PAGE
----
I wound up taking off the two upper tiers and just using the base…considering I spent less than $15 on it, I still think it was a good solution.

One benefit from my experiment was that I learned that I really liked storing my stamps this way and having them so accessible. I decided to spend the extra money to buy an actual Clip-it-Up system and have been thrilled with the results. I have been using this system now for over a year and can report that the two-tier model has been holding up extremely well… no more wobbling!

It is so easy to flip through each set and see what I have. For stamps sets that came in clear packaging, I simply added a clip to the top. For other sets, I placed the stamps on pieces of transparency that I found at an office-supply store and cut to fit these clear pockets from Tim Holtz.

Wood-Mounted Stamp Storage

One of my most favorite storage pieces – and biggest splurge – is this set of drawers from First Choice Products. You wouldn’t believe how much they hold without taking up a lot of space. I store all sorts of things in the drawers – embellishments of all kinds, ribbon, stickers, and wood-mounted stamps.

The 1” drawers are the perfect size for all but the very thickest of my stamps… I use the 2” drawers for those. A label maker is one of my favorite tools for organizing.

One of the best things about these drawers is that they can be pulled out and moved to your work area and then easily put back when you are finished.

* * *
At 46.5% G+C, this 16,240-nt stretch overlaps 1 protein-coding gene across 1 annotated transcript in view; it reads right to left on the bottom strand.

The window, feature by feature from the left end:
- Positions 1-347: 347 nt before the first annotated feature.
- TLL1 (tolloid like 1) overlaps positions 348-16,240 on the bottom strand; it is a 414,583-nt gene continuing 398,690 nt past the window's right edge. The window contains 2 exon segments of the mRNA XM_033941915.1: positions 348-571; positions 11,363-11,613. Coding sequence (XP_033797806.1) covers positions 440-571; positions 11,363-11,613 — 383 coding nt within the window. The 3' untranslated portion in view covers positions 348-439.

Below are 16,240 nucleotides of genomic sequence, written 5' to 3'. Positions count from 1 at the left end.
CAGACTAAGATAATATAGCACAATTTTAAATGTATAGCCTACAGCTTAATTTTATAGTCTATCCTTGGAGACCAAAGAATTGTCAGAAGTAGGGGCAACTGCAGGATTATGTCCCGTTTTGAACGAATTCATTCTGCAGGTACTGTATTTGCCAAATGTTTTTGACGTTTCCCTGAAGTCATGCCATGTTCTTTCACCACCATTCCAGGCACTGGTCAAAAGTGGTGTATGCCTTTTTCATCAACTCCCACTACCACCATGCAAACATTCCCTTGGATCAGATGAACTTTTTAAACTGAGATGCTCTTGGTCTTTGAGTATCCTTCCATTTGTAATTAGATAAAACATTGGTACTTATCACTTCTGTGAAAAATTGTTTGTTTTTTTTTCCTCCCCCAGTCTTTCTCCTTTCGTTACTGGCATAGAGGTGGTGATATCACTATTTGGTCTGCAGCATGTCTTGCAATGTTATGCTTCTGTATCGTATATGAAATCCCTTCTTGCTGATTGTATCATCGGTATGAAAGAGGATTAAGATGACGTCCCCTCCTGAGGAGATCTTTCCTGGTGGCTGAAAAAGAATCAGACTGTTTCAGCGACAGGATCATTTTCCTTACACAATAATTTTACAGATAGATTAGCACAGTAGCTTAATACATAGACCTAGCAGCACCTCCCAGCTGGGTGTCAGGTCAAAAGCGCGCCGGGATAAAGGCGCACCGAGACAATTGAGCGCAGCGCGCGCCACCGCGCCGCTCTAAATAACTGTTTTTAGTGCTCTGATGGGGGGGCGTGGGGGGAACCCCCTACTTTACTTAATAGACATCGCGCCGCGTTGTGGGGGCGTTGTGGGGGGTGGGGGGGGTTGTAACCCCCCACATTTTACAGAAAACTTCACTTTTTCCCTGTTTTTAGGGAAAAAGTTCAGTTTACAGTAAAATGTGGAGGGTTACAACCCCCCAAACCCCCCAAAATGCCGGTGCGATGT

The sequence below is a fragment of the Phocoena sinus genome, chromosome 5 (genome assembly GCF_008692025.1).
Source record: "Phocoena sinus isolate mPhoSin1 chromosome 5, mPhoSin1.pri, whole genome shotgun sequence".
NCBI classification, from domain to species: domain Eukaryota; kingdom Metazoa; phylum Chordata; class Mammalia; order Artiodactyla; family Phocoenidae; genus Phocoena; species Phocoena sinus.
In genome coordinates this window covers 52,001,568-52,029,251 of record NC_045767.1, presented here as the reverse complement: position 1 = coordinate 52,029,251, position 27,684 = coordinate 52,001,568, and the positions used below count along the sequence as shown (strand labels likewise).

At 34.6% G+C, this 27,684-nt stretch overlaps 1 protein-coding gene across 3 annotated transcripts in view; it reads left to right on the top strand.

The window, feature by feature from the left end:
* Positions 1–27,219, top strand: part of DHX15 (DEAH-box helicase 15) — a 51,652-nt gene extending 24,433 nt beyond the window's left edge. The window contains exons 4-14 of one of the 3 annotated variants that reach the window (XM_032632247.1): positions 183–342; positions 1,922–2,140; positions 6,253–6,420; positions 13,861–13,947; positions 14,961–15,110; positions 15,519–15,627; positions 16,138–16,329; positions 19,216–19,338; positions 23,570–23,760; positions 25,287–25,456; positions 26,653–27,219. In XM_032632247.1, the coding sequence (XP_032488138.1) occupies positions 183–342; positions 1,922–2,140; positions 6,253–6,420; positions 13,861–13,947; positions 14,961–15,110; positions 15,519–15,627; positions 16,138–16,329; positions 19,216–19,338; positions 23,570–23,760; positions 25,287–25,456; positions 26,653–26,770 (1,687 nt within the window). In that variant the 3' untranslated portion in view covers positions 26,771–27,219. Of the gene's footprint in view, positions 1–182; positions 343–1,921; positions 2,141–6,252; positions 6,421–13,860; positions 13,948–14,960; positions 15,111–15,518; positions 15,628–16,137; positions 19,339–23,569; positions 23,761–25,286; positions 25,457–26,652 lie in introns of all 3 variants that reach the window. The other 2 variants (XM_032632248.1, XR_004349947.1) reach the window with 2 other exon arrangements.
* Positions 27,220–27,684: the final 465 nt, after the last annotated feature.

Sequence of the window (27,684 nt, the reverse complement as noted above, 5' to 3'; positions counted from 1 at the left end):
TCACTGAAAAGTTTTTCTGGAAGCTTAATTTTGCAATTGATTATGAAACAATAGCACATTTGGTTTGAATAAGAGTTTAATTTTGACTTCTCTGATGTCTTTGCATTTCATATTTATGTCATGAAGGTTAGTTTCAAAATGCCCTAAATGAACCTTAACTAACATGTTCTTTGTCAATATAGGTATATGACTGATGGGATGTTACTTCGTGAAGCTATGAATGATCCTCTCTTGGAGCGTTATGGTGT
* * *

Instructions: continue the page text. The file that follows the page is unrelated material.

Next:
Although nowadays I find myself using clear stamps much more frequently, I think of wood-mounted stamps as mini works of art and use them to decorate my studio. I found these vintage wooden crates at an antique store for about $10 each and use them as shelves to store some of my favorite images and ink pads.

The size of the opening is perfect to highlight some of my smaller stamps that might otherwise be overlooked in a drawer. If you have been stamping for any length of time, I bet you recognize some of these… I remember a time when that dragonfly from Magenta was on almost every single card I made.

I also remember when this quote was part of the background of almost every card I created. Having these stamps on display is kind of like visiting with old friends.

Hope this has given you a few ideas you might be able to use in your own craft space.

Until next time – Happy Organizing!

Alice Golden from Golden Moments (www.alicegolden.com)